Since the United States founded the first ever national park globally in 1872, the Yellowstone National Park, approximately 100 nations or regions have founded nearly 1,000 national parks. Since 1981, Taiwan has been conducting national park and protected area work. According to the National Park Act, we founded Kenting, Yushan, Taroko, Shei-Pa, Kinmen, Dongsha Atoll, Taijiang and South Penghu Marine National Parks, as well as Shoushan National Nature Park. The national parks are different from metropolitan parks and theme parks. Their functions are to maintain unique natural scenery, wild animals and plants, and historic monuments. They are also used for recreation and research. According to the National Park Act, the national parks must be categorized according to the current land use characteristics: limited use areas, recreational areas, historical preservation areas, special scenic areas, and ecological reserves. The nine national parks have their own unique natural views. Development is heavily restricted. Shoushan National Nature Park was officially open on December 6, 2011. It is the first “community-takes-the-initiative” national nature park founded by local conservation groups.

IV. Forest reserves (6 locations):

In order for the Forestry Bureau, Council of Agriculture to protect the different ecological systems and rare animals and plants in the national forests, according to the Forestry Act, we established national forest forest reserves. After reviews of all the protected areas, most of them were designated as nature reserves, wildlife refuges, or major wildlife habitats by the Council of Agriculture according to the Cultural Heritage Preservation Act or Wildlife Conservation Act. Currently, only Xue-ba Forest Reserve, Jia-xian Sih-de Fossil Forest Reserve, Shih-ba-luo-han-shan Forest Reserve, Costal Range Taitung Cycas Forest Reserve, Guangshan Formosan Date Palm Forest Reserve, and Dawu Taiwan Keteleeria Forest Reserve have been announced as forest reserves according to the Forestry Act. We still conduct outdoor surveys in all the forest reserves. Other than carrying out the usual ecological resources surveys and surveillance protection work, and collecting all the basic ecological information, we also focus on the implementation of monitoring plans regarding endangered, rare and valuable species. We have established management and monitoring stations. In addition, in response to the need for promoting ecological knowledge, we also established educational exhibition halls in or near to some forest reserves. We also provide natural and ecological education guidance services, in order for people to gain more knowledge regarding ecological preservation.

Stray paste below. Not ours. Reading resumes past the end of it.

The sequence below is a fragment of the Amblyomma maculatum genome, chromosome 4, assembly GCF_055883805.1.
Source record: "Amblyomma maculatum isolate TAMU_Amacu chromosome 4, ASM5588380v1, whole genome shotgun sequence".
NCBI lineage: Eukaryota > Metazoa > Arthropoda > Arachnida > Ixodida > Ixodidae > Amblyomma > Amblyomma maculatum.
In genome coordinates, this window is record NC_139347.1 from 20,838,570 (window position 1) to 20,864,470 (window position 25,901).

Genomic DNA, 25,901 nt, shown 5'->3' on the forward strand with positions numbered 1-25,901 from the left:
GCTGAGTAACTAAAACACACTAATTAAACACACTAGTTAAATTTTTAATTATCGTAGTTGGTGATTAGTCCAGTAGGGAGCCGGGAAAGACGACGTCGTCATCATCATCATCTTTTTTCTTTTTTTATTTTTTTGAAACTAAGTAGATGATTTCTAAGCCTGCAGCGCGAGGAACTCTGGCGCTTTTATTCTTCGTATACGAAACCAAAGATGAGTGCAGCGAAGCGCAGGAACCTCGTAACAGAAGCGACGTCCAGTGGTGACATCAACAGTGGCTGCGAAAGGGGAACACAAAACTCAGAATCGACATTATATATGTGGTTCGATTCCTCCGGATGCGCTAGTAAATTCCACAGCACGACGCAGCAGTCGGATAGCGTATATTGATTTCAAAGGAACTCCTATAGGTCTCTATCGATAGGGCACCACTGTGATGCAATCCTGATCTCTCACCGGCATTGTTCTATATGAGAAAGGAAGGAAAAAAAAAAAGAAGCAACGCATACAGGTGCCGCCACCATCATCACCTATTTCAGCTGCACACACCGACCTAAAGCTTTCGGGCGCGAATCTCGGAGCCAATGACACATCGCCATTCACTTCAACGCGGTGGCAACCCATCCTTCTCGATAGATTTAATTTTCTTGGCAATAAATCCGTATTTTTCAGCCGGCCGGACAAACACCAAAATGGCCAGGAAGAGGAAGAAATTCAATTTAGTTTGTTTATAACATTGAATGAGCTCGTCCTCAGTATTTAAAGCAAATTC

According to the statistics of the International Union for Conservation of Nature and Natural Resources, IUCN, the main reasons for extinction of species include: 67% were interruption or damage of original habitats, 37% were excessive hunting, and 19% were threats caused by the invasions of alien species to indigenous species. (The total is over 100% because there are overlapping percentages). According to the statistic above, the best way to protect species is to protect the habitats, set up protected areas and reinforce management, so the species can live and reproduce in natural conditions.